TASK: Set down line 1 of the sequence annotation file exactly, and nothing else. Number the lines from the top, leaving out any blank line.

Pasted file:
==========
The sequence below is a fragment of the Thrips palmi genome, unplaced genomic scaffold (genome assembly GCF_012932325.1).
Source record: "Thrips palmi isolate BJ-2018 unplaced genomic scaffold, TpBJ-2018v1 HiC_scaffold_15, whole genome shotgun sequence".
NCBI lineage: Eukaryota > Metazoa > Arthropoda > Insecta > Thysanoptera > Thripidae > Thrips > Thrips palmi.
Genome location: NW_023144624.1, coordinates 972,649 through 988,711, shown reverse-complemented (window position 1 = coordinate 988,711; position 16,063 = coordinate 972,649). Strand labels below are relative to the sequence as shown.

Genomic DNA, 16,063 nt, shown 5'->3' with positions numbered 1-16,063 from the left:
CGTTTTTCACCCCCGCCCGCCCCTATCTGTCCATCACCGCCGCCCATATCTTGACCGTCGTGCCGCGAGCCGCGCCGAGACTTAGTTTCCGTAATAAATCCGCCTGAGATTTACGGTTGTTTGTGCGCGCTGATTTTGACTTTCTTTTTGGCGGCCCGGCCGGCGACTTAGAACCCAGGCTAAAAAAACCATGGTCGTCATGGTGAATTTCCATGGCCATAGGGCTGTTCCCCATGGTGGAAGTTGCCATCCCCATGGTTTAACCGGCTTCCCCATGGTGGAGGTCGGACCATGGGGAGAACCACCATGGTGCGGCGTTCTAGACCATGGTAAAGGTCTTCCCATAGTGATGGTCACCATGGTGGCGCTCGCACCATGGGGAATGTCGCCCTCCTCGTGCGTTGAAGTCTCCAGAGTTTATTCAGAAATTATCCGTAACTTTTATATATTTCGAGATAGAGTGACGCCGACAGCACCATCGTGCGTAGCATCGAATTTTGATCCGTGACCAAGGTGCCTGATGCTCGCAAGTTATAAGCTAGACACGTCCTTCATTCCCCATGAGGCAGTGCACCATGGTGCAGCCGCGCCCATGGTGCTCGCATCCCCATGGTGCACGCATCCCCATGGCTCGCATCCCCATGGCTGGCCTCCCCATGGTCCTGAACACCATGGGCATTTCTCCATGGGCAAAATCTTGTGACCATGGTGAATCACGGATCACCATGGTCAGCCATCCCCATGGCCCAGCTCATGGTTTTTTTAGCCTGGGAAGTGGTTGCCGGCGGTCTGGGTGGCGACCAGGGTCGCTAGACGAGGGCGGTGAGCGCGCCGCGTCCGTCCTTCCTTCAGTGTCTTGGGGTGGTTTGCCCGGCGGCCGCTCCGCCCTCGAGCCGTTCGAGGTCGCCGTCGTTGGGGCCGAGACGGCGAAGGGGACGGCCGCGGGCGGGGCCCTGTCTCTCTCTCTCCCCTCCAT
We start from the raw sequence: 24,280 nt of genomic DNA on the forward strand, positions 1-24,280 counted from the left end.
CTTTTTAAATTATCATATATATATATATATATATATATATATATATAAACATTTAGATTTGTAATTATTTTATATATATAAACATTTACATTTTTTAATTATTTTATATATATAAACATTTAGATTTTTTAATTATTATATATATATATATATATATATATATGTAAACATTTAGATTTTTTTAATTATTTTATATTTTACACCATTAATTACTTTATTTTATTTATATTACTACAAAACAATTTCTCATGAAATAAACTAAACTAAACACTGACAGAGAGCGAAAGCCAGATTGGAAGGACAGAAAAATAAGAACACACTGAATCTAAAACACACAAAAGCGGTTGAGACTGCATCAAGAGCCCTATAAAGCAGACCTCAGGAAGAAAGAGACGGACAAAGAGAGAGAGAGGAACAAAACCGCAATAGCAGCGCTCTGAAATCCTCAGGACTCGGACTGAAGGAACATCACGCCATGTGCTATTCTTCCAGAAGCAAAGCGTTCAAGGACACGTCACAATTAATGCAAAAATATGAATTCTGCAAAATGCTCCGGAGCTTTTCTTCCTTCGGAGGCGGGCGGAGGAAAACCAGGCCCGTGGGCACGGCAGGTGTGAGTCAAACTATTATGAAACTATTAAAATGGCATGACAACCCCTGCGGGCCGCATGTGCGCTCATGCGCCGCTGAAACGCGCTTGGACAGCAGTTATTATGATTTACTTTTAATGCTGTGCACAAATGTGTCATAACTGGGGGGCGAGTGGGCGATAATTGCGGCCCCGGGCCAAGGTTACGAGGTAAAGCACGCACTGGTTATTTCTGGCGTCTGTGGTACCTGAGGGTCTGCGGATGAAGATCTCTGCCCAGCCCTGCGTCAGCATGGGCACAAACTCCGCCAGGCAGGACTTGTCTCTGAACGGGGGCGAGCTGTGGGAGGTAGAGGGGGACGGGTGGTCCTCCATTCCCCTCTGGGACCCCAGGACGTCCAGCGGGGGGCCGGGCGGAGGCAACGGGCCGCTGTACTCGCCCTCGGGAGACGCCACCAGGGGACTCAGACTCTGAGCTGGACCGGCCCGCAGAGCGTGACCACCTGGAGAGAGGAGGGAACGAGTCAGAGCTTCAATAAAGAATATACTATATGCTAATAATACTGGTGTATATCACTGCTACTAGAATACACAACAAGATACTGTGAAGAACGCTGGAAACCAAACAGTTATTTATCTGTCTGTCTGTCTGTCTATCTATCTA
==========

The sequence below is a fragment of the Thrips palmi genome, unplaced genomic scaffold (genome assembly GCF_012932325.1).